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Autophagy enhances the replication of classical swine fever virus in vitro.

Pei J, Zhao M, Ye Z, Gou H, Wang J, Yi L, Dong X, Liu W, Luo Y, Liao M, Chen J - Autophagy (2013)

Bottom Line: However, the impact of the autophagy machinery on classical swine fever virus (CSFV) infection is not yet confirmed.We also found the formation of 2 ubiquitin-like conjugation systems upon virus infection, including LC3-I/LC3-II conversion and ATG12-ATG5 conjugation, which are considered important indicators of autophagy.Examination by immunoelectron microscopy further confirmed the colocalization of both E2 and NS5A proteins with autophagosome-like vesicles, indicating that CSFV utilizes the membranes of these vesicles for replication.

View Article: PubMed Central - PubMed

Affiliation: College of Veterinary Medicine; South China Agricultural University; Guangzhou, China.

ABSTRACT
Autophagy plays an important role in cellular responses to pathogens. However, the impact of the autophagy machinery on classical swine fever virus (CSFV) infection is not yet confirmed. In this study, we showed that CSFV infection significantly increases the number of autophagy-like vesicles in the cytoplasm of host cells at the ultrastructural level. We also found the formation of 2 ubiquitin-like conjugation systems upon virus infection, including LC3-I/LC3-II conversion and ATG12-ATG5 conjugation, which are considered important indicators of autophagy. Meanwhile, high expression of ATG5 and BECN1 was detected in CSFV-infected cells; conversely, degradation of SQSTM1 was observed by immunoblotting, suggesting that CSFV infection triggered a complete autophagic response, most likely by the NS5A protein. Furthermore, by confocal immunofluorescence analysis, we discovered that both envelope protein E2 and nonstructural protein NS5A colocalized with LC3 and CD63 during CSFV infection. Examination by immunoelectron microscopy further confirmed the colocalization of both E2 and NS5A proteins with autophagosome-like vesicles, indicating that CSFV utilizes the membranes of these vesicles for replication. Finally, we demonstrated that alteration of cellular autophagy by autophagy regulators and shRNAs affects progeny virus production. Collectively, these findings provide strong evidence that CSFV infection needs an autophagy pathway to enhance viral replication and maturity in host cells.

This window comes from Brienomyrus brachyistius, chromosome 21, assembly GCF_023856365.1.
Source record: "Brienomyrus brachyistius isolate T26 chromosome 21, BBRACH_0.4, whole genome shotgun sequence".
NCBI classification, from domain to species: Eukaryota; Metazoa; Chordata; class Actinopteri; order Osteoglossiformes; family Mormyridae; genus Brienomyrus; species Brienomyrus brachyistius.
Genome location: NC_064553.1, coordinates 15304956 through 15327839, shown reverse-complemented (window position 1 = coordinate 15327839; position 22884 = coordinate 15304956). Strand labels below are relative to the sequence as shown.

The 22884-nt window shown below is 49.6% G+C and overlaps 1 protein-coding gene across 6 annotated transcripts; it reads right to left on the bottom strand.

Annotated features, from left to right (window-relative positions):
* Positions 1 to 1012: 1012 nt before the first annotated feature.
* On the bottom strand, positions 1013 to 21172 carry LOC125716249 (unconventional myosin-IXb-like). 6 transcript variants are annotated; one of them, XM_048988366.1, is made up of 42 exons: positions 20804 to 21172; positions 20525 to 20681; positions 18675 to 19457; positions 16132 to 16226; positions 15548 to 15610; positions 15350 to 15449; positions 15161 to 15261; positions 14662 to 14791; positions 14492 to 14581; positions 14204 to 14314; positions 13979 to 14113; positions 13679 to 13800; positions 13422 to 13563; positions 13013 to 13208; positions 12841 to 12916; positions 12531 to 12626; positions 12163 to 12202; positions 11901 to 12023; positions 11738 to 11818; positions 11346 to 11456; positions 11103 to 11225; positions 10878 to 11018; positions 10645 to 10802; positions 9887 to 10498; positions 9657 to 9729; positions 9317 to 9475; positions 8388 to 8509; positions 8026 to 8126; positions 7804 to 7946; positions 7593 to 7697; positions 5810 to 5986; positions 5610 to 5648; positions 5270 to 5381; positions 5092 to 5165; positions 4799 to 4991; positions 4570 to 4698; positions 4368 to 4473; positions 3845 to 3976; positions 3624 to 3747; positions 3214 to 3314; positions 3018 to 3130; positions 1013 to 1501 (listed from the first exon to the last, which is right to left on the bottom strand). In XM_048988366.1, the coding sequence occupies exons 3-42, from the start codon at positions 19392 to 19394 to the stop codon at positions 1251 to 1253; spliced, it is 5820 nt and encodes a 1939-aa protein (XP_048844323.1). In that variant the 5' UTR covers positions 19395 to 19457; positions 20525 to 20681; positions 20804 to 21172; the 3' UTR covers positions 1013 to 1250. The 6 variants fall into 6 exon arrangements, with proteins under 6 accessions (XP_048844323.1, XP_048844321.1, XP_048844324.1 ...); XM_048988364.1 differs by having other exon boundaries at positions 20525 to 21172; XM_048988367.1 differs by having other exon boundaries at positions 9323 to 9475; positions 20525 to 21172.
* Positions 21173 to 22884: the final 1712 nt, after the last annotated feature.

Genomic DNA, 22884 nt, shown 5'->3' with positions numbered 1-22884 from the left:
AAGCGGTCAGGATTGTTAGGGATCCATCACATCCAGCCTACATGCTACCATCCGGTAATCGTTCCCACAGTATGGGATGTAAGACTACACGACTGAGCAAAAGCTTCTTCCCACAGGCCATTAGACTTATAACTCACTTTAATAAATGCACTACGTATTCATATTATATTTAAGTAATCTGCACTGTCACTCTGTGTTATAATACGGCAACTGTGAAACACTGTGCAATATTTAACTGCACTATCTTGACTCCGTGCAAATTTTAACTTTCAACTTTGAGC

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Figure 1. CSFV infection increases the formation of autophagosome-like vesicles. (A) PK-15 (a–c) and 3D4/2 (d–f) cells were mock-infected (a and d) or infected with CSFV (b and e) at an MOI of 1 for 48 h and studied by electron microscopy. White arrows indicate the structures with the characteristics of autophagosomes (b and e). The cells were also processed for IEM analysis. LC3 was visualized with specific antibodies and detected with a secondary antibody conjugated to 18-nm colloidal gold particles. LC3 protein immunogold labeling of CSFV-infected cells is shown in (c and f). The immunogold labeling localized to the infection-associated membranes is indicated by black arrows in the infected cells. Scale bar: 500 nm. (B) Quantification of the autophagosome-like vesicles per cell image. Average number of the vesicles in each cell was obtained from at least 10 cells undergoing each treatment. The data represent the mean ± SD of 3 independent experiments. Two-way ANOVA; ***P < 0.001.